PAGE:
Baker Hughes said it was committed to safety and that it operates its oilfield services facility in Kenai in compliance with the law. "We vigorously deny the claims made against us, and will exercise our right to present evidence that the allegations are without merit. We have confidence in the judicial system and that the full facts will be presented in court,” a spokesperson said.
General Electric Company (NYSE: GE ) announced Wednesday that it will divest part of its stake of Baker Hughes A GE Co (NYSE: BHGE ) and released pricing details. What Happened GE said in a press release ...
The move will take GE out of majority control over Baker Hughes, a change that the duo have worked toward for more than a year.
GE will sell about $3 billion of Baker Hughes stock, a move that would take it from a majority owner, with just over a 50% stake in the company, to a minority one.
Larry Culp has been CEO of General Electric (NYSE:GE) for a year now and has made impressive strides against one of its biggest problems: the huge debts incurred by predecessor Jeff Immelt.Source: Jonathan Weiss / Shutterstock.com Long-term debt was down to $90 billion in June, and Culp has set plans to reduce it by about $30 billion more. These plans include the sale of GE Healthcare's biopharma unit to Danaher (NYSE:DHR) and a slow exit from Baker Hughes (NYSE:BHGE).But some of the biggest overhangs from the Immelt era, like GE Power, remain. So does one from the era of Jack Welch -- the reinsurance of long-term care policies highlighted by whistleblower Harry Markopolos.InvestorPlace - Stock Market News, Stock Advice & Trading Tips Where's the Beef?What's worse is that the asset sales leave GE with few avenues to growth -- and these growth avenues are why investors buy stocks.GE reported a small loss of 1 cent per share for the June quarter. Its $28.8 billion of revenue was down over $1 billion from the previous June. Losing the biopharma unit and, eventually, taking Baker Hughes' revenue off the balance sheet, will reduce revenue further. * 10 Battered Tech Stocks to Buy Now Culp seems to be two-thirds of the way to a turnaround. He has stopped the bleeding and created a new, more transparent corporate culture. Growth is the next step.In December 2018, GE filed to spinoff its most promising growth avenue, GE Healthcare, through a mid-2019 IPO. But Culp hasn't talked about it in months. In February, Culp told CNBC that a 2019 IPO looks "unlikely." Many investors are waiting for an update.GE Healthcare accounts for one-sixth of the company's sales and nearly half its profit during good times. It seems to be the perfect platform on which Culp could work the magic he worked at Danaher. There he bought smaller healthcare companies, built their value and sold judiciously.GE Aviation, the other big profit driver, faces a $400 million per quarter hit to cash flow from the Boeing 737-MAX scandal. But the unit continues to perform, generating military contracts even as foreign nationals get hauled into court for stealing GE's trade secrets. Analysts are Pounding the Table for GE StockDespite a lack of growth catalysts, analysts keep pounding the table for GE stock. A Citi analyst has a "buy" rating on the stock. Others have dismissed Markopolos' charges, which I detailed in July, as overwrought.The argument is that with less debt and business prospects improving, the company is trading at barely two-thirds its sales.Any kind of profit would thus be a catalyst for the shares, initially as a defensive play but later, based on Culp's acquisition wizardry. This is especially true if, as some analysts now believe, it has enough reserves to handle the long-term care losses. The Bottom Line on General Electric StockIt's hard for me to buy the optimism yet, but there's an argument to be made.I think analysts still underestimate the damage Welch's long-term care time bomb could do. Given the high cost of nursing care, and the average age of those insured, this will remain a problem for years to come.But by the end of this year Culp may have cut GE's debt nearly in half through asset sales. If GE Power really is on a "positive trajectory," as one analyst recently claimed, it would take care of the last big downside risk.The question then becomes how Culp can create growth. The June quarter showed GE with over $71 billion in cash and short-term investments on its books. Some of that is committed to the remains of GE Capital, which Immelt used as a cash cow to build his power and energy conglomerate.But there may be enough there for Culp to shop for a healthcare acquisition. If he makes one, the stock will rise.Dana Blankenhorn is a financial and technology journalist. He is the author of the mystery thriller, The Reluctant Detective Finds Her Family, available at the Amazon Kindle store. Write him at firstname.lastname@example.org or follow him on Twitter at @danablankenhorn. As of this writing he owned no shares in companies mentioned in this article. More From InvestorPlace * 2 Toxic Pot Stocks You Should Avoid * 10 Battered Tech Stocks to Buy Now * 7 Strong-Buy Stocks Hedge Funds Are Buying Now * The 7 Best Penny Stocks to Buy The post Can General Electric Stock Move Past Immelt and Welch's Sins? appeared first on InvestorPlace.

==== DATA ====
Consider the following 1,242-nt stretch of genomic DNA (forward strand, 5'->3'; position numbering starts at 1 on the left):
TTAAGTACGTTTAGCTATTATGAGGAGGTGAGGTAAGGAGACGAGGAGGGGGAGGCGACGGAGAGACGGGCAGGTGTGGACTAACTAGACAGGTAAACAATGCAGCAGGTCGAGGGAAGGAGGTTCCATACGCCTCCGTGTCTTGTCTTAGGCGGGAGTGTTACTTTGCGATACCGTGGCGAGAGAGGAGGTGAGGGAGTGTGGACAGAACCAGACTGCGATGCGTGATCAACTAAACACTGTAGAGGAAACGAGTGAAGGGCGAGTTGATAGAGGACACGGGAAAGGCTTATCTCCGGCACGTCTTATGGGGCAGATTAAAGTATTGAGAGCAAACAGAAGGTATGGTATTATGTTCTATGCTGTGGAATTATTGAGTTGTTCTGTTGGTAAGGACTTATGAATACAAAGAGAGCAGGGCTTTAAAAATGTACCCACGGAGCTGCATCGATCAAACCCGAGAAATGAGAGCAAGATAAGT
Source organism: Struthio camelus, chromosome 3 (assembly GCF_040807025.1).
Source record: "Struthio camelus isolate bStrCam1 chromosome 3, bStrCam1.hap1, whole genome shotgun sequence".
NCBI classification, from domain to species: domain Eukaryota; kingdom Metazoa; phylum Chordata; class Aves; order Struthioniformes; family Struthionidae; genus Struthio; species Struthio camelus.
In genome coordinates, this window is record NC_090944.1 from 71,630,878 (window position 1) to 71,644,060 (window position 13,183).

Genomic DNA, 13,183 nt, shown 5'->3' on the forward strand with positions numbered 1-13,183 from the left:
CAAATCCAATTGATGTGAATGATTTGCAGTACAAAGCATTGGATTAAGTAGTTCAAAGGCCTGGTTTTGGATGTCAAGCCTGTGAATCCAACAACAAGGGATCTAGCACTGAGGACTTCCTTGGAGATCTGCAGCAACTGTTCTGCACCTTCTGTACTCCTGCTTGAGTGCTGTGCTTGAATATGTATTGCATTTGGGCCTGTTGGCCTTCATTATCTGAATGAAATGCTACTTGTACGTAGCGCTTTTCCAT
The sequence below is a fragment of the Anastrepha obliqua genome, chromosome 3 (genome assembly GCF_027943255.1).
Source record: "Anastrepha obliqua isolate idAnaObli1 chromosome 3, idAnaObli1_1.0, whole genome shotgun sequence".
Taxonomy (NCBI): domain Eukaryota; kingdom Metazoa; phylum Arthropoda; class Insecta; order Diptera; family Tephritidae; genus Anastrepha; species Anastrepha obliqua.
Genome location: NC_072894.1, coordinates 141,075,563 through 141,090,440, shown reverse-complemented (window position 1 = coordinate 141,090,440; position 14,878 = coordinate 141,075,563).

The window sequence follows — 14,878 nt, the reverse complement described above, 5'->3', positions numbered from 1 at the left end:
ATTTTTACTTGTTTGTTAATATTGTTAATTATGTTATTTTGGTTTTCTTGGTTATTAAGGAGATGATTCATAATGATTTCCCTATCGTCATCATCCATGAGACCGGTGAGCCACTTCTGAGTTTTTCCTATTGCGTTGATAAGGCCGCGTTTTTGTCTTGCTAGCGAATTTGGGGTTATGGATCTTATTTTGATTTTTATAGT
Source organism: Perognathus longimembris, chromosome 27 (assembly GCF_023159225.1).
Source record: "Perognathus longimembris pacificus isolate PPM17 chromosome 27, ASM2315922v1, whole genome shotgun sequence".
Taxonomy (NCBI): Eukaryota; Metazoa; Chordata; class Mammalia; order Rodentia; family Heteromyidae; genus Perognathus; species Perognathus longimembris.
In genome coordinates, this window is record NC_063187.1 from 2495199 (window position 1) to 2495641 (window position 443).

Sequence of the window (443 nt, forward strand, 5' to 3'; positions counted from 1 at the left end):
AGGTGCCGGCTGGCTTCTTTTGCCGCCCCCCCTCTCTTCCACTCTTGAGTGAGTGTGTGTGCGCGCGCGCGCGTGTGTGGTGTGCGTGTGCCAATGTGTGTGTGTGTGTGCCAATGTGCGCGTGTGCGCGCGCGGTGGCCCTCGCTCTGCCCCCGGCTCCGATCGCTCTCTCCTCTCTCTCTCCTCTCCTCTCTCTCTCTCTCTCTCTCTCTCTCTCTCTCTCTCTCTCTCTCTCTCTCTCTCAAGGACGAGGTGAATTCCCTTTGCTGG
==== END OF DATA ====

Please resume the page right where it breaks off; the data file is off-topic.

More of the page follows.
Moody's Investors Service ("Moody's") said that the planned sale of a portion of its shares in Baker Hughes, a GE Company, LLC is credit positive but does not affect the ratings of General Electric Company, including the Baa1 senior unsecured rating and the P-2 short term rating. General Electric Company (GE) is a global diversified manufacturing company with operations in five industrial segments: Power, Renewable Energy, Oil & Gas, Aviation and Healthcare. GE has a wholly-owned finance subsidiary, GE Capital Global Holdings, LLC, which includes leading aircraft financier GE Capital Aviation Services (GECAS).
General Electric Co. announced Thursday a tender offer to buy back up to $5 billion worth of its existing debt. The repurchase includes up to $2.5 billion for U.S. dollar-denominated debt and up to $2.5 billion of euro-denominated debt. The industrial conglomerate said it will continue to evaluate potential deleveraging actions, including pension funding and intercompany loan repayment from GE to GE Capital. The dollar-denominated debt subject to the tender offer include 2.700% notes due 2022, 3.375% notes due 2024, 4.125% notes due 2042 and 4.500% notes due 2044. GE's stock, which rose 0.6% in premarket trading, has lost 9.0% over the past three months but has gained 28.6% year to date, while the Dow Jones Industrial Average has tacked on 4.4% over the past three months and rallied 16.3% this year.
GE Announces Tender Offers to Purchase up to $5,000,000,000 of its Existing Debt, including for Certain of its Outstanding U.S. Dollar-Denominated Debt Securities in an Aggregate Purchase Price of up to $2,500,000,000 and for Certain of its Outstanding Euro-Denominated Debt Securities in an Aggregate Purchase Price (U.S.
Investors were pleased with the European Central Bank’s decision to cut interest rates and introduce a stimulus package of bond purchases, as well as the White House’s delay of a new round of tariff increases.
General Electric's (GE) offering of Baker Hughes' shares to the public and Baker Hughes' decision to buy back own shares will likely raise roughly $3 billion. Funds will help in reducing debts.
BNSF Railway, the nation's largest railroad, is pushing forward with development of a battery-electric locomotive alongside Wabtec.